When we possess a spirit of fear and anxiety, we must remember that this is not from above. The Bible says that “God has not given us a spirit of fear, but of power and of love and of a sound mind” (2 Timothy 1:7). God has given us a spirit of power and love and a sound mind. Sometimes the Devil will try and take this spirit of power, love, and a sound mind away from us. In addition to the tools mentioned above, which are Scripture memory and recitation, prayer, thanksgiving, faith, and our own words, God has given many other tools to overcome fear. Reading the Bible, discussing our concerns with other Christians, including our Pastor or church leaders, asking for prayer from others, and God-exalting worship are other ways to overcome fear in one’s life.

Here are some other passages concerning fear, anxiety, and worry: 1 John 4:18, Luke 17:6, Joshua 1:9, Isaiah 41:13, 1 Chronicles 22:13, 1 Corinthians 16:13, Isaiah 41:10, Psalm 23, Proverbs 18:10, Proverbs 3:5-6, Psalm 27:1, and Isaiah 41:13.

We pray the Lord’s blessing upon you as you overcome fear and begin to do that which God has called you to do. Thank you for visiting Please be sure to read the following articles from our site for more information concerning the Bible and fear.


Does God Still Kill People Today?

First, let’s start off by saying that God is a God of love, and that intrinsically tied to His nature is His attribute of love. God loves His creation – after all, He created all of it, including man. The Bible plainly tells us that God loves the world (John 3:16).

However, Genesis 6:6 tells us that God is grieved when man sins and He is often forced to judge them for their rebellious nature. “The LORD was grieved that he had made man on the earth, and his heart was filled with pain” (Genesis 6:6, NIV). This tells us that God did not and does not enjoy judging people for their sin, although it was and is necessary at times. He was forced to judge them for their wickedness, although He clearly did not desire to do so. The prophet Ezekiel gave the people a similar message from God concerning their spiritually adulterous hearts. The prophet said that God’s heart was crushed because the people had turned away from Him and had turned to idols. “I was crushed by their promiscuous hearts that turned away from Me and by their eyes that lusted after their idols. They will loathe themselves because of the evil things they did, their abominations of every kind. And they will know that I am the LORD; I did not threaten to bring this disaster on them without a reason” (Ezekiel 6:9-10, HCSB). Here we learn not only that God was grieved by their sin, but that it was Israel’s fault, not God’s, that they were judged.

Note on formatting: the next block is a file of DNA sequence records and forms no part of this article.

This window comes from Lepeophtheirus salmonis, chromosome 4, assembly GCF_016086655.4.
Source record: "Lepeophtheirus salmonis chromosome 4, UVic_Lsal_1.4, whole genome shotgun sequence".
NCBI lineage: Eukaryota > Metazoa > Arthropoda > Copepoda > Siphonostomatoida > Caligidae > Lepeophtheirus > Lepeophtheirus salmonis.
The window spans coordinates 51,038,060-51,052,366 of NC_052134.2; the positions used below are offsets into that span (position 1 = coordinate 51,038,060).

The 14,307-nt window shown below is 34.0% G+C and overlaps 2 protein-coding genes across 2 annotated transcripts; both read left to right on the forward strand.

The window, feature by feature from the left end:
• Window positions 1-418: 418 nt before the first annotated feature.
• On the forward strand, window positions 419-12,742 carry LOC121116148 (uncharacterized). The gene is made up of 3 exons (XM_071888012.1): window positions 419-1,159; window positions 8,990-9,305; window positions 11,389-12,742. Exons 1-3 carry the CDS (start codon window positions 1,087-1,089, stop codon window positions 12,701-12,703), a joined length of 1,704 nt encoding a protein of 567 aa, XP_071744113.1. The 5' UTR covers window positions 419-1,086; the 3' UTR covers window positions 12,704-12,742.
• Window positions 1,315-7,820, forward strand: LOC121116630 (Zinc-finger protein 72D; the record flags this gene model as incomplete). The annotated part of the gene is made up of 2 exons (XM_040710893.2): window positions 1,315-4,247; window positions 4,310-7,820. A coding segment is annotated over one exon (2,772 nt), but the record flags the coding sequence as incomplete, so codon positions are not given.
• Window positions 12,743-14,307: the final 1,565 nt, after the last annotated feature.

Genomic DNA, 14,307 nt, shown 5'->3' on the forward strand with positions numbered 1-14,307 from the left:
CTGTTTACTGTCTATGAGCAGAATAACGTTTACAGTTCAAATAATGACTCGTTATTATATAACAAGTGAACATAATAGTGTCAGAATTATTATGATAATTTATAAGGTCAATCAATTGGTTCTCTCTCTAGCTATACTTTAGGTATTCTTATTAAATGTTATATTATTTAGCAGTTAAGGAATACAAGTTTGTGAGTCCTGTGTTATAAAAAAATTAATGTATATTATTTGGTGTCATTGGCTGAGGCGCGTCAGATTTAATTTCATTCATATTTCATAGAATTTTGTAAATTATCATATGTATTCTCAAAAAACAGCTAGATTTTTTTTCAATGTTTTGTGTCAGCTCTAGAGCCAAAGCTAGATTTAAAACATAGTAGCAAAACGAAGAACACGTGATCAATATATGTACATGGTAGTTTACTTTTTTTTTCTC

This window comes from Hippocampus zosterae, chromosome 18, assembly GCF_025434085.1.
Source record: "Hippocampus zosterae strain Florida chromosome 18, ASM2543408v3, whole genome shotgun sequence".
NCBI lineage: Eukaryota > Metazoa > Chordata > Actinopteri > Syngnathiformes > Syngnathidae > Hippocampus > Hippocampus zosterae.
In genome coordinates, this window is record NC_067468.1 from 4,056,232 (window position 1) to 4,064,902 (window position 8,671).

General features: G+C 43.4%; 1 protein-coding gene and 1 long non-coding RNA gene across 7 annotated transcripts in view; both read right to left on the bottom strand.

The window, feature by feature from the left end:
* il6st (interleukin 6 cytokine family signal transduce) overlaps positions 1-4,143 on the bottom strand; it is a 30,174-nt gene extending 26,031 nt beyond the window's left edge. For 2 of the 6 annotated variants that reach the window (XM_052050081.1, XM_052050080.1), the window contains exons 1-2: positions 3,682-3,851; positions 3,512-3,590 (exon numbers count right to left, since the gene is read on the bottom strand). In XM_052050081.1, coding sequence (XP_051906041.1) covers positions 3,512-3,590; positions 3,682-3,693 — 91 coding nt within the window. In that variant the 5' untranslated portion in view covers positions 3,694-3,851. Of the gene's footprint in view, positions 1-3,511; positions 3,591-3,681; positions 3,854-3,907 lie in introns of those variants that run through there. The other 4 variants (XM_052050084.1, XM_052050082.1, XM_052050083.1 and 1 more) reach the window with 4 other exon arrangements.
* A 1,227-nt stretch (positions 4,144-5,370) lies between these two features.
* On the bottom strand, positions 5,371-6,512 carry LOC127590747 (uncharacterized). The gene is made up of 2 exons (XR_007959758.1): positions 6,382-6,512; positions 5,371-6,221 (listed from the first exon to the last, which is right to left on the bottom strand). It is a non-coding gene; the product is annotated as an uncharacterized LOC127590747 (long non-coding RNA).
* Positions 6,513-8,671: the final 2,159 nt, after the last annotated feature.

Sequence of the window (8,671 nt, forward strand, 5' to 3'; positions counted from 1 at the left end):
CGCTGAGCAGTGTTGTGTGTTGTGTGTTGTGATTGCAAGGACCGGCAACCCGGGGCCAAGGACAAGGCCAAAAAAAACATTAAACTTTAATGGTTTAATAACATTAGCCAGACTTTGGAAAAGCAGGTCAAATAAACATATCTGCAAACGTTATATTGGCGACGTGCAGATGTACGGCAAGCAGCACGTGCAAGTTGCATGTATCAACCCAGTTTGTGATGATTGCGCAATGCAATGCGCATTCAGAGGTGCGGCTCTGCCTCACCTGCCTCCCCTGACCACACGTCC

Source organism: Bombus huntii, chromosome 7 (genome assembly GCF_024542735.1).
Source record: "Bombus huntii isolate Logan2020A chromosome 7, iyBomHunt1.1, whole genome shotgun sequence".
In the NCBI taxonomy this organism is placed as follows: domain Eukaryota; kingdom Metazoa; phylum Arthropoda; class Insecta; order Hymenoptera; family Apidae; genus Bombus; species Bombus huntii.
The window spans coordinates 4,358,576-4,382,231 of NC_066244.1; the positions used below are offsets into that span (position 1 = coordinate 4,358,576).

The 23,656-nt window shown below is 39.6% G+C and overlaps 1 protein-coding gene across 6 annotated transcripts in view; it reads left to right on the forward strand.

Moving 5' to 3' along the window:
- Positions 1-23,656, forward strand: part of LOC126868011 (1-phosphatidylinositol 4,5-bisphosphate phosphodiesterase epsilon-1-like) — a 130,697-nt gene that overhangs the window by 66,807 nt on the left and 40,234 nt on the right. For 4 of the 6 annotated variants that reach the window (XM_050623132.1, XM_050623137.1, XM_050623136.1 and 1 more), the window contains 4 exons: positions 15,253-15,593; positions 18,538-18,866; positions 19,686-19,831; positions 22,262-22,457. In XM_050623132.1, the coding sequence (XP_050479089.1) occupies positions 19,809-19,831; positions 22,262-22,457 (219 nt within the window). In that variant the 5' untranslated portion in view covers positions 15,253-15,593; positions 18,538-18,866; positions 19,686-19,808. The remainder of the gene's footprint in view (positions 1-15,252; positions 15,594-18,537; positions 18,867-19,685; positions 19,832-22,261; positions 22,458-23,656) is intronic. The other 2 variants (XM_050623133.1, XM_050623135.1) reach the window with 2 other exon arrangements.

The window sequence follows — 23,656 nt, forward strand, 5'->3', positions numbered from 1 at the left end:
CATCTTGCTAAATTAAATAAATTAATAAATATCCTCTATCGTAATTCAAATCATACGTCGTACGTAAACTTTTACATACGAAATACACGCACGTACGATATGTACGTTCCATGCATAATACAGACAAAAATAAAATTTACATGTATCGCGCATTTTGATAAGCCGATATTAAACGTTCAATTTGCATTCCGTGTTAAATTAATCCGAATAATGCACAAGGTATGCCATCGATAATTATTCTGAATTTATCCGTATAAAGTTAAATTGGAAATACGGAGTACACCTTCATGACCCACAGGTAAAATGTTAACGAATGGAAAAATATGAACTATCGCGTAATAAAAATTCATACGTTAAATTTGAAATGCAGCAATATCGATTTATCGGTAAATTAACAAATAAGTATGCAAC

Since God is the giver of life, He has the right to take life as he sees fit. God is our Creator and He alone has the right to judge us for our wrongdoing, whether we are Christians or not. God may use many different means to judge humanity for their sin, such as famine (2 Samuel 21:1), sickness, war (2 Chronicles 13), plagues (2 Samuel 24:15), and other methods, some very strange (See Acts 12:20-25). Whether in the Old Testament age or the New Testament age, a Sovereign God has the right to do as He pleases, according to His good pleasure, without being questioned by His creation. After all, He is God, and we are not.

In the Old Testament, God was working through Israel as a nation, both politically and spiritually. He seemed to have handled things differently, or at least His judgments were more clearly attributed to Him. When He judged, the prophets had either already proclaimed it (such as in Hosea Chapters 5 and 6), or made a proclamation concerning it after the judgment (see Zechariah Chapter 13). Today, God operates through His Church, the Bride of Christ, and there are no messengers pronouncing specific impending judgments from God. Thus when God does move to judge people for their actions, it might very well go unnoticed. This does not mean that God is not still concerned with sin or that sin does not go unpunished. It merely is not advertised, per se, as it was in Old Testament times.